The stock slump means interim executives could become a fixture in the C-suite


These are turbulent times for business. Shortages of labor and supplies mean work isn’t getting done. The Great Resignation has left companies without senior talent. And as market gyrations fuel worries about the economy, everyone fears hiring the wrong top executive, especially at fast-growing companies.

In response, companies are increasingly turning to interim executives. Whether they’re CEOs, CTOs, or CMOs, seasoned leaders are called on to tackle projects that can’t wait for better times or permanent hires. A temporary CEO could handle an acquisition. A CTO may oversee the implementation of a major system. A CMO could put together a new marketing strategy. Think of it as an injection of top-tier talent. Interim executives address your most pressing needs and then leave once the project is underway. Even better: Without a long-term commitment, there is less long-term risk.

Growth can’t wait

Consider an unpopular technology upgrade that has been needed for some time. Anyone who takes it on knows that the expense and ruffling of organizational pens can make their career precarious. However, if you simply appoint someone, they may not have the skills to do so. The best permanent talent may be out of your price range: The average CTO salary can cost a company a minimum of $250,000 a year.

However, over the course of a few months, an interim CTO can create a strategic technology plan and determine which systems to employ. Once the heavy lifting is done, they can move on and you can hire a cheaper manager to handle day-to-day operations.

Surprisingly, finding such a talent is not as difficult as it seems, thanks to the Great Renunciation. While there is no hard data on the number of interim C-suite executives available or how many companies are hiring them now, I am seeing an increase in demand for these positions and the people who will fill them.

For quality-of-life reasons, many successful 20- to 30-year executives prefer to work just six months a year. Recent retirees still want to contribute. Executives who are between opportunities are willing to take a temporary contract to prove themselves. Search companies have already screened the candidates and just need to determine if they are a good fit for your organization.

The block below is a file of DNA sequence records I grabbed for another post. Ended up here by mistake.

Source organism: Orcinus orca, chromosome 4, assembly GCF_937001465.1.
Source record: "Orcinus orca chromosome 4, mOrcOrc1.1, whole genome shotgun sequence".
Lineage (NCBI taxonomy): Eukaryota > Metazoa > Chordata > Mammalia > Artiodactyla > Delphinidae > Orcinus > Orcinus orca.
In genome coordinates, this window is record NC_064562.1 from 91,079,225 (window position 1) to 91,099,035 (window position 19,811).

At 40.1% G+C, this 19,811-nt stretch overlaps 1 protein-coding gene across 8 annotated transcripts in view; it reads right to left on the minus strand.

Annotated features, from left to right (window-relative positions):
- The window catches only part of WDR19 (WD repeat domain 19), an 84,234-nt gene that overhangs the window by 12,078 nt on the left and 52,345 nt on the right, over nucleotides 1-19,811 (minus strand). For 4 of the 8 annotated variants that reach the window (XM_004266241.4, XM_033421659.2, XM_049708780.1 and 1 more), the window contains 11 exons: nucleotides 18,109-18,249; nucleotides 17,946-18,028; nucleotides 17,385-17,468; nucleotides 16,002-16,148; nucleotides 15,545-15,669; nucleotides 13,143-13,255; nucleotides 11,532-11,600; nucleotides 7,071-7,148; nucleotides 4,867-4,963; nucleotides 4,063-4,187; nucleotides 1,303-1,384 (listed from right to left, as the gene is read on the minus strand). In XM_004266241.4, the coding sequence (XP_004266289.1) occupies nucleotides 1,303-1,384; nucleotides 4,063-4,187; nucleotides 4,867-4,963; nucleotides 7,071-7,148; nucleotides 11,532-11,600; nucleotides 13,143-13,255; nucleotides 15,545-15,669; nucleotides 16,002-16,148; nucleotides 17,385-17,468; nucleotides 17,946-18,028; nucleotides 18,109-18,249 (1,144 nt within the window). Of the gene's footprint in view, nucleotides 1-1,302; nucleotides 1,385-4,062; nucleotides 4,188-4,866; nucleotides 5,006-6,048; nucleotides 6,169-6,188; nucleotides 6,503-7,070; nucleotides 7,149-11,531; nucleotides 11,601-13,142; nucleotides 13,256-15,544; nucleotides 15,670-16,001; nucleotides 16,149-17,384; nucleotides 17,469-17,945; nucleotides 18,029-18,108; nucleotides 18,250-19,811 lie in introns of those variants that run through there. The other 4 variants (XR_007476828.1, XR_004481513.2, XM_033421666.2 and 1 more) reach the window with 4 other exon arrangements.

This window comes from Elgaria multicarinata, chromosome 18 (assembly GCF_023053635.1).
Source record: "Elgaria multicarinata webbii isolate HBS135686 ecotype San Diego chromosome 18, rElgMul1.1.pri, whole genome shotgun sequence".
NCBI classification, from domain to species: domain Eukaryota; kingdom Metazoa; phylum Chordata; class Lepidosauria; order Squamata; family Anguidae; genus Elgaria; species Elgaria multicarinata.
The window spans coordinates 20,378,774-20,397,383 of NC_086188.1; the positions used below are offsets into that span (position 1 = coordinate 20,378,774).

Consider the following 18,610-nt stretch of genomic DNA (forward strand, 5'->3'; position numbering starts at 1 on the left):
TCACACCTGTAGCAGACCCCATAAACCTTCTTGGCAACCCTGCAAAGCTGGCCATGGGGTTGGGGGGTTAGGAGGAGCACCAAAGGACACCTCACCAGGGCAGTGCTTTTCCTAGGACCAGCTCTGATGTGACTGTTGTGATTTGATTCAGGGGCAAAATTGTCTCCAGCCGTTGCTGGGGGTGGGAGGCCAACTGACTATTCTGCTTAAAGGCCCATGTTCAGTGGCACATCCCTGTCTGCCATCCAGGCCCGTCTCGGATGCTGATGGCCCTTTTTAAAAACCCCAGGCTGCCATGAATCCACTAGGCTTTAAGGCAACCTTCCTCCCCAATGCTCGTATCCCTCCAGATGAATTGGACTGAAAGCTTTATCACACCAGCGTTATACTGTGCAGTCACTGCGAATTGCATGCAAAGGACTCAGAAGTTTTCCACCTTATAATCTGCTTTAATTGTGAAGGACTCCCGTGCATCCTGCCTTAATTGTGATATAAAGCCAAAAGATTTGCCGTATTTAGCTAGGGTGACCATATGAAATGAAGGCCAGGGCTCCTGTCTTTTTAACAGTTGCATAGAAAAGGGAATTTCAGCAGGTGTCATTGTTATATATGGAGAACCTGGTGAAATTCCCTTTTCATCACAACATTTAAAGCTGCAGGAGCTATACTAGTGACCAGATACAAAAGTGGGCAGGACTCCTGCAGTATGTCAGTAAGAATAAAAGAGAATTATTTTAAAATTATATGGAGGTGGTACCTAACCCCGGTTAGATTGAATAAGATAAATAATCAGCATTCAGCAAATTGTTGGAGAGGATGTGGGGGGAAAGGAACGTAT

Seasoned interim executives are used to being on the spot and meeting deadlines. They are not hampered by office politics and are solely focused on getting the job done. They can keep the business running during maternity leave, or they can tackle specific tasks that a small business isn’t yet equipped to handle.

Young companies that cannot afford a CFO can hire an interim person to oversee fundraising, a proper set of books, and the financial model investors require. When the job is done, this person gives way to a vice president of finance more appropriate for the size of the company. Other companies may want to launch in a different part of the world. An intern can chart the course in an unknown market until he is up to speed.

If a new vertical has been discussed in the last year, a three-month interim hire may be awarded to prove it will work. They can also be used to handle nasty stuff, like getting rid of an underperforming split.

A temporary hire signals to investors that senior leadership has creative hiring solutions and is financially astute since the position does not add to the workforce. It also assures investors that young leaders are willing to learn from more experienced coaches.

Sometimes the part-time solution can even become a permanent solution: I know of a large insurer that let its CEO go on short notice. Regulators demanded a replacement within weeks. A former insurance executive weighed in. He ended up staying for five years.

Despite the obvious benefits, many companies resist the idea of ​​hiring an interim executive. At first glance, it seems expensive: premium talent comes with premium prices, and hiring a contractor typically costs about a third more than in-house talent. However, these expenses are short term and often cheaper than lost opportunity costs or a non-performing permanent hire.

This does not mean that it is a panacea. Interim CEOs typically can’t help a company that has had three CEOs in the last five years. These firms are better suited to a traditional search process, in which the board and senior management figure out what’s wrong and then decide what they need. But for most other businesses, hiring an interim C-suite can address a variety of needs, especially now.

Inflation, supply problems, and talent shortages aren’t going to go away any time soon. Reducing risk across the organization should be a priority for all today’s boards and executives. Attacking major initiatives with smart, motivated, temporary, and often overqualified hires will reduce expenses, complete projects, reduce interpersonal friction, and reassure investors.

David Kinley is CEO of blue nose and company.

Opinions expressed in comments are solely the views of their authors and do not necessarily reflect the views and beliefs of any Fortune.

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